The net-neutral internet has been a wonderful asset for me as I continue to research sources of magical knowledge, pagan traditions, and other esoteric materials for The Dire Deeds of the Guild of Ornamental Hermits. Here I want to list some of the sources and teachers who have become important and inspirational for me in this year of writing. However, though I am absorbing quite a lot of material and ideas from these and other sources, I am combining what I learn in a fictional way. However, none of what I write in the book is an accurate portrayal or reflection of the teachings and sources below.

Ariel Gatoga’s podcasts, The Witch’s Primer. (Also found in iTunes.) The Witch’s Primer is a course in the basics of “non-denominational witchcraft.” Ariel is an engaging teacher and I find his approach refreshing. I’ve also enjoyed many of his Druidic Craft of the Wise podcasts as well, especially the one called A Charmed Life.

Dr. Daniel Foor’s Ancestral Medicine website, lectures, book, and classes, which conveys a practical, luminous path for working with ancestors. This is exceptional work and I am so glad to have found Dr. Foor’s teachings.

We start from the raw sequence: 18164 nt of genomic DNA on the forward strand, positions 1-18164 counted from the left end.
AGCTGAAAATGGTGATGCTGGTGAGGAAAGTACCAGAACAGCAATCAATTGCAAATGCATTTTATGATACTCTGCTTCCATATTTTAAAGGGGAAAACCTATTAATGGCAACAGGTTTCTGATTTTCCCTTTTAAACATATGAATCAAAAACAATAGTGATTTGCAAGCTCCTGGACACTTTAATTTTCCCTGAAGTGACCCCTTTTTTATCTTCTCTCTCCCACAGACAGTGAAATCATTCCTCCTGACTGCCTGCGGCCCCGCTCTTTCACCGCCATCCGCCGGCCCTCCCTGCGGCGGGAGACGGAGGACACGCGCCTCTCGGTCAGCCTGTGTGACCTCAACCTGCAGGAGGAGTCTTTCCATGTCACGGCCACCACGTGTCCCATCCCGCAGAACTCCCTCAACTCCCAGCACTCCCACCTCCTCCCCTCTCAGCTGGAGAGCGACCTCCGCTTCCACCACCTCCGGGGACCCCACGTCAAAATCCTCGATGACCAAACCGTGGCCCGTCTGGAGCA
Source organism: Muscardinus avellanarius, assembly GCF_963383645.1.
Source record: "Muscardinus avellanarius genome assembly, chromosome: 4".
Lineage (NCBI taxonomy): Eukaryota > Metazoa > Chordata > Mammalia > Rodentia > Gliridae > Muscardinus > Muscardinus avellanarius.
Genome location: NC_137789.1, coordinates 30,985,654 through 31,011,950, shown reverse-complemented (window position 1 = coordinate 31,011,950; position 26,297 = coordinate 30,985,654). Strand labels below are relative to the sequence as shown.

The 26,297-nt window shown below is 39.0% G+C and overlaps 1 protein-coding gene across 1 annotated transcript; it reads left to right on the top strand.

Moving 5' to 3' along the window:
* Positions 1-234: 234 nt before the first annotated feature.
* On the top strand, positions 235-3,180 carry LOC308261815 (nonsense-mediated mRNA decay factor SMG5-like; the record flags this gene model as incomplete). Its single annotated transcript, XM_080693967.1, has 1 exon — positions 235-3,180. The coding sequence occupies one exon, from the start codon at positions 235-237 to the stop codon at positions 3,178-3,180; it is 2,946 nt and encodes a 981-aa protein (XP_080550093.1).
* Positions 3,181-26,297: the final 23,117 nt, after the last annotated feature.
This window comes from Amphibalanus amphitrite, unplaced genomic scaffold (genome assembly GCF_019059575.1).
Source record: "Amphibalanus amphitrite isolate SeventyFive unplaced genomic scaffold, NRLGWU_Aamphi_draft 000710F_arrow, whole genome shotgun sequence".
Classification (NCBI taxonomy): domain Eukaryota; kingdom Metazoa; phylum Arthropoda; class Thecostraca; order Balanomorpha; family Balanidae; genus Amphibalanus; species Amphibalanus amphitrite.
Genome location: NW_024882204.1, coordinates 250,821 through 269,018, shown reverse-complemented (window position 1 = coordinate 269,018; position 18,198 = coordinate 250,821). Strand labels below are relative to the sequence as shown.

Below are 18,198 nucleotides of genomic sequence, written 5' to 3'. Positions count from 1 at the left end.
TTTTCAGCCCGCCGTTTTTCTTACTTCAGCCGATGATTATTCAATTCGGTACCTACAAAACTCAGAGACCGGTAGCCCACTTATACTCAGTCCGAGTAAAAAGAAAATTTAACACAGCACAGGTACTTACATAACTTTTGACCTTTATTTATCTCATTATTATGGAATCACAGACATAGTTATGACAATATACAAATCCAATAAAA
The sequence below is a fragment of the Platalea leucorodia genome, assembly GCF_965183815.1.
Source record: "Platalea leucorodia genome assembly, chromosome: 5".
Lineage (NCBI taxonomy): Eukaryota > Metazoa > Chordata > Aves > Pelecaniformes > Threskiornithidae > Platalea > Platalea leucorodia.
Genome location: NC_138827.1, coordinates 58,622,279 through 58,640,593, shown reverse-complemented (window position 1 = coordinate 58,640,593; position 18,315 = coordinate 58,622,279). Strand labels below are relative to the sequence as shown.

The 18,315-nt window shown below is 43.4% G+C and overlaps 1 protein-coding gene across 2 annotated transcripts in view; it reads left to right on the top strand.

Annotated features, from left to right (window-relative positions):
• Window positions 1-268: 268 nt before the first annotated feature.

Gatoga and Foor are definitely two of my most meaningful discoveries during this time.

Books by Starhawk, Scott Cunningham, Morpheus Ravenna, and Raven Kaldera (to name just a few).

Podcasts such as Bespoken Bones (hosted by Pavini Moray) and Down at the Crossroads (hosted by Chris Orapello and Tara Maguire) provide thoughtful conversations with numerous magical practitioners and authors.

I have enjoyed Magic in the Middle Ages, taught online by instructors at the University of Barcelona on Coursera. This class provided some wonderful background on one period in the history of European magic, as well as the criminalization of witchcraft and spellwork.

“Inclusive heathenry” and “Northern Tradition Paganism” has also made its way into my life during this time (and may influence the second book in the series) and so I owe a debt of gratitude to The Troth and Hrafnar, as well as to various Lokean websites and groups. I am particularly happy to make the acquaintance of the Norse deities: the trickster god Loki, who is my “most trusted one”; Freyr and his Jotun wife, Gerda; and Freya.

I’ve also drawn freely on what I know about trance states as a hypnotist and as a practitioner of Western Neo-Tantra.

So my book is definitely “a work of art, on the whole, but showing the influence of too many schools” (as Oscar Wilde wrote of his character, Mrs. Cheveley). But in this case, perhaps it’s not a bad thing!

August Natterer: Witch’s head, c. 1915, Prinzhorn Collection – public domain.


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